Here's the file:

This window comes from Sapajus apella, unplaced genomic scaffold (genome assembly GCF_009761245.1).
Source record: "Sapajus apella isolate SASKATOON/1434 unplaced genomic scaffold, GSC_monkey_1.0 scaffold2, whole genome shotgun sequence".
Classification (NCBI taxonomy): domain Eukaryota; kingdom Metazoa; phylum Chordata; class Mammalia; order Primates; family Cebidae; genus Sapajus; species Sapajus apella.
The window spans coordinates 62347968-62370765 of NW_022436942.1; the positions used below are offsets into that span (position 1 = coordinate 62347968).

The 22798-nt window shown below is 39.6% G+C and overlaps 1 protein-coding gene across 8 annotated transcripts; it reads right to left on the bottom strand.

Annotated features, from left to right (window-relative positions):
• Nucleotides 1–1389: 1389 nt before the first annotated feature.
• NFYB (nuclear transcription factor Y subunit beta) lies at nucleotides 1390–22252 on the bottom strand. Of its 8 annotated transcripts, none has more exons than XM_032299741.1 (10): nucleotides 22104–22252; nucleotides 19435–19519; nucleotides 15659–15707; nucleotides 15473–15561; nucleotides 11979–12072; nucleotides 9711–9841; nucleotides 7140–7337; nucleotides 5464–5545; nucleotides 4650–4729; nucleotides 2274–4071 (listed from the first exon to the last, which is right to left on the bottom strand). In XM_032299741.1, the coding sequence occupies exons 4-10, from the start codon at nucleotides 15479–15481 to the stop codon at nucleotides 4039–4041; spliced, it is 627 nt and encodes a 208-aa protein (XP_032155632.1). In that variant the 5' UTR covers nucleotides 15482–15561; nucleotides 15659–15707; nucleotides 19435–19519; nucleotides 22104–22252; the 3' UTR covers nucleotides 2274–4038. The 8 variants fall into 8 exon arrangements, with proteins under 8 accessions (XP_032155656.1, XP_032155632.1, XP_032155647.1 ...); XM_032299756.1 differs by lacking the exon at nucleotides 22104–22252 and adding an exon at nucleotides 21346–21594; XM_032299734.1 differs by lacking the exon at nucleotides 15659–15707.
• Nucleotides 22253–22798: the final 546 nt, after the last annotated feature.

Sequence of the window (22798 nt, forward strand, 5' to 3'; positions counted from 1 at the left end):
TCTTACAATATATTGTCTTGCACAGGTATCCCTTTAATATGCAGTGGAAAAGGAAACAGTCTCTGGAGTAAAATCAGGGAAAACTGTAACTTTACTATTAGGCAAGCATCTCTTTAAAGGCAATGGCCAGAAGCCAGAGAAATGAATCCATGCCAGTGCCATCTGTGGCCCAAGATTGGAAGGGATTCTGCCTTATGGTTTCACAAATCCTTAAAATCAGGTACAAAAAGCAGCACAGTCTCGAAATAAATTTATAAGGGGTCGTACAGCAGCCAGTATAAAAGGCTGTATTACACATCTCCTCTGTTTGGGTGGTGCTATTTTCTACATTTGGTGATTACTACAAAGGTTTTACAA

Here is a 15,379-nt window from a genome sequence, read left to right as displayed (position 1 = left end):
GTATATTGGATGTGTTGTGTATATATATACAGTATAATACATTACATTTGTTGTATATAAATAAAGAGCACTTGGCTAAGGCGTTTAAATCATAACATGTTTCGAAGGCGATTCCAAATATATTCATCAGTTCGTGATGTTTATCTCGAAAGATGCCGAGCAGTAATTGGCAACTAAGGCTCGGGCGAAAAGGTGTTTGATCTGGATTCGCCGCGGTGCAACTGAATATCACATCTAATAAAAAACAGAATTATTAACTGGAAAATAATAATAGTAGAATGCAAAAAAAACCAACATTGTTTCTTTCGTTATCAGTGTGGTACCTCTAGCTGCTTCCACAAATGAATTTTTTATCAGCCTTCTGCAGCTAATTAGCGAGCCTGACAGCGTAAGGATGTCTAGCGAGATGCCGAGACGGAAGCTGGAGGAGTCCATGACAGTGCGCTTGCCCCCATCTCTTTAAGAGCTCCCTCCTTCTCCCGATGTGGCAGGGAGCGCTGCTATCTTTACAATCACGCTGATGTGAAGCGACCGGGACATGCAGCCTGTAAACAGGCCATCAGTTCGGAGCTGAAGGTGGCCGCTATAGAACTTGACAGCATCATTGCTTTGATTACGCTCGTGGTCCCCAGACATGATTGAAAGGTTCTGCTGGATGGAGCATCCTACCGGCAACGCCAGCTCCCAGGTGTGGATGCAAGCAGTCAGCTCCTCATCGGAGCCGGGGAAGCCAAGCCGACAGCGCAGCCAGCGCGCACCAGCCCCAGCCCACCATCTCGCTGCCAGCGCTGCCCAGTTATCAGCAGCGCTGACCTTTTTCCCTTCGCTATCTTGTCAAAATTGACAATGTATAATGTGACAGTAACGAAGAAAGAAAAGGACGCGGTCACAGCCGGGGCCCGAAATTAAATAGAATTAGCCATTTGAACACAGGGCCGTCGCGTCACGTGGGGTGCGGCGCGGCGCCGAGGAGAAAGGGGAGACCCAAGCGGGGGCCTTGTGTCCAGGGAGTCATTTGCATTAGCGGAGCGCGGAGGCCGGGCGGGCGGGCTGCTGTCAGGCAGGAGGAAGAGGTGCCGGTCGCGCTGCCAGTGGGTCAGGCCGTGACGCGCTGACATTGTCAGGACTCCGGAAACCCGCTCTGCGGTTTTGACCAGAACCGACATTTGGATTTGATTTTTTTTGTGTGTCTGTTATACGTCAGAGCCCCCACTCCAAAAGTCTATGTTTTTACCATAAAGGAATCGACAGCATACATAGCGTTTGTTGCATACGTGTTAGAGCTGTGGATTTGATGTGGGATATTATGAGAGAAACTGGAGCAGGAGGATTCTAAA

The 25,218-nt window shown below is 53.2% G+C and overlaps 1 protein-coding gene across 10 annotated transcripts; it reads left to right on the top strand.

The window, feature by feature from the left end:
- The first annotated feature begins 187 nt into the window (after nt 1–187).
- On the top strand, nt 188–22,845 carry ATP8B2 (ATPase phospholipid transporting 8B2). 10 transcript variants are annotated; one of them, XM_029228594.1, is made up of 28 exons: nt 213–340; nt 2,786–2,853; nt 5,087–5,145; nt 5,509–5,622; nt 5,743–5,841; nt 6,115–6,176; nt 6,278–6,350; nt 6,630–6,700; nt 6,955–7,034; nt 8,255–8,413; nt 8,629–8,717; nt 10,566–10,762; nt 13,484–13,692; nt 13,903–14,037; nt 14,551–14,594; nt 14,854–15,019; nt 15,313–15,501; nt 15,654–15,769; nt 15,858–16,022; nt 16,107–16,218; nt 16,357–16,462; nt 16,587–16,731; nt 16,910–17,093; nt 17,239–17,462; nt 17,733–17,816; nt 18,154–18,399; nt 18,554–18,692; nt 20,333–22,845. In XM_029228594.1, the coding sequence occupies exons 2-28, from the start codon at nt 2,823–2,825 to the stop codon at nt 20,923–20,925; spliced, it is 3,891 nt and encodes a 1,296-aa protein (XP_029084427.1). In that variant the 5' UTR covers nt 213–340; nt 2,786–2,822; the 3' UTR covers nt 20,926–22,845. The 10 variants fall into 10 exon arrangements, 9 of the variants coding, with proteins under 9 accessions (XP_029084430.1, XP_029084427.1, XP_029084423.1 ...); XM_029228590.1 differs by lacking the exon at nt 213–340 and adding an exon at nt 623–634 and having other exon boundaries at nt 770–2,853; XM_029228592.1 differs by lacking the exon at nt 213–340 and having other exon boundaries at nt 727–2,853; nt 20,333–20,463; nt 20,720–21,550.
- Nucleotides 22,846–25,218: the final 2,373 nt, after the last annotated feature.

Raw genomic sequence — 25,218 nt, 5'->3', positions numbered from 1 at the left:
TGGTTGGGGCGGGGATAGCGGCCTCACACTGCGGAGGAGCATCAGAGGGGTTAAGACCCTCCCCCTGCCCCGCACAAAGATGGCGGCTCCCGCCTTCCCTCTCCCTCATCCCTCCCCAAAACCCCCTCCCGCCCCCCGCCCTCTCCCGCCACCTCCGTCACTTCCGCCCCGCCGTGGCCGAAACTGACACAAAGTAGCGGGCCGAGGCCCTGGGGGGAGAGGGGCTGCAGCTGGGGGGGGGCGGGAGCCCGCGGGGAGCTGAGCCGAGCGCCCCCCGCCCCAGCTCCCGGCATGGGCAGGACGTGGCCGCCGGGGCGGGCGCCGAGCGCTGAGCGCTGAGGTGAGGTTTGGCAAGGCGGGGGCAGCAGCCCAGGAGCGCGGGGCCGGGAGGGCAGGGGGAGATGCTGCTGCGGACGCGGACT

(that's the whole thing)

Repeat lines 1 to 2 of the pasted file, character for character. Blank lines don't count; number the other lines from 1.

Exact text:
This window comes from Sapajus apella, unplaced genomic scaffold (genome assembly GCF_009761245.1).
Source record: "Sapajus apella isolate SASKATOON/1434 unplaced genomic scaffold, GSC_monkey_1.0 scaffold2, whole genome shotgun sequence".